This Mother's Day, new moms are being informed about the importance of protecting their children against the dangers of second- and third-hand smoke.

This Mother's Day, new moms are being informed about the importance of protecting their children against the dangers of second- and third-hand smoke.


Second-hand smoke is a mixture of the smoke given off by the burning end of a cigarette, pipe or cigar and the smoke exhaled from a smoker’s lungs. Exposure to second-hand smoke is sometimes called involuntary, or passive, smoking. Second-hand smoke is a known cause of cancer in humans and may lead to heart disease and stroke.


Third-hand smoke is the tobacco contamination that remains after a cigarette has been put out. Exposure to low levels of tobacco smoke has been shown to affect the neurological development of children. Small children especially are susceptible to third-hand smoke exposure because they crawl on the floor, suck on their fingers and breathe in the invisible tobacco particulates that have settled on the parents’ or caretakers’ hair and clothing.


Carter County Tobacco Use Prevention Coordinator Janie Horton said the organization, with input from a number of health-care professionals, decided to promote smoke-free homes by providing a baby T-shirt or towel and an information packet for all new mothers who give birth at MMHC’s Family Birthplace. The project is funded through a $3,500 grant from the Oklahoma Tobacco Settlement Endowment Trust.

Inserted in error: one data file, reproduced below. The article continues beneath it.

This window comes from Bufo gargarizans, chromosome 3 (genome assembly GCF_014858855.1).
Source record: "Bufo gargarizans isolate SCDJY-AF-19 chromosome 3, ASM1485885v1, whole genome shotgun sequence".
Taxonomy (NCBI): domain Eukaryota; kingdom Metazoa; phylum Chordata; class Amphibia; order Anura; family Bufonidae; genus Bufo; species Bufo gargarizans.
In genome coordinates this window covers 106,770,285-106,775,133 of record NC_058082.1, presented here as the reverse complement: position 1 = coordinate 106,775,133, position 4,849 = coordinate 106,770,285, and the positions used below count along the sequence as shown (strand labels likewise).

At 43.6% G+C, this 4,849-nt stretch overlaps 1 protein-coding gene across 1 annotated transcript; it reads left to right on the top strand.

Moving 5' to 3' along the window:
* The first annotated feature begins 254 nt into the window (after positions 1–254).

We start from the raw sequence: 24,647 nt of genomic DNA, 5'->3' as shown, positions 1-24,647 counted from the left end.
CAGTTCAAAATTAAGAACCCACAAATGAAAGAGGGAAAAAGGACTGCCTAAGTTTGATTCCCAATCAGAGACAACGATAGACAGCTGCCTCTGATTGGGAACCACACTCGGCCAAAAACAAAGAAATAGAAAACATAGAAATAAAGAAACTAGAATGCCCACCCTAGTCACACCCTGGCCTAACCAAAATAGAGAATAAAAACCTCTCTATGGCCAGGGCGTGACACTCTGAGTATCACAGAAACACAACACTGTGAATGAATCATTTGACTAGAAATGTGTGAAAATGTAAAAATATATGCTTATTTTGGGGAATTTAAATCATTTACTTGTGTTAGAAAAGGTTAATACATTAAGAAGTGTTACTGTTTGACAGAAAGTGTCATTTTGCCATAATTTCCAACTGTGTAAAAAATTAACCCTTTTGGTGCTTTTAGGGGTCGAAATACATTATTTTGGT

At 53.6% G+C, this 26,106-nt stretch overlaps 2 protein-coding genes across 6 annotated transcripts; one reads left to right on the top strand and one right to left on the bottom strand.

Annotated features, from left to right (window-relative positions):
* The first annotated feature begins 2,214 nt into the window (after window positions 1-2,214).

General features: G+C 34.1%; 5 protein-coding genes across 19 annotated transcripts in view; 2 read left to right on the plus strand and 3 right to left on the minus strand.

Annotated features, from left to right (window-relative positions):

“It is important that this gift and the information packet convey the message we want to go home with those new babies and mothers –– that keeping (your) baby smoke-free will have an immediate and lasting benefit,” Horton said via e-mail. “We hope it gives both smoking and non-smoking mothers a way to gently remind others not to smoke around their babies.”


“We have a smoke-free campus,” said Shanna Hammond, from Mercy Memorial Health Center Corporate Communications. “We just thought it was something natural for us to partner with them on.”


Horton said the baby items’ message and design were inspired by Plainview High School student Chloe Thompson’s creative approach to convincing her father, James, to stop using tobacco three years ago. Thompson wrote anti-tobacco messages on sticky notes and strategically placed them around the house where her father couldn’t miss them. The messages all ended with “Remember I love you,” with a hand-drawn heart in place of the word “love.”


Holly Tynes, R.N., assistant manager of the Family Birthplace, said the nurses are all supportive of the project.


“I think this is the first time since 1997 or 1998 that none of our staff members smoke,” she said. “And we do advocate that, especially on this floor.”


Contact Daily Ardmoreite writer Steve Biehn at steve.biehn@ardmoreite.com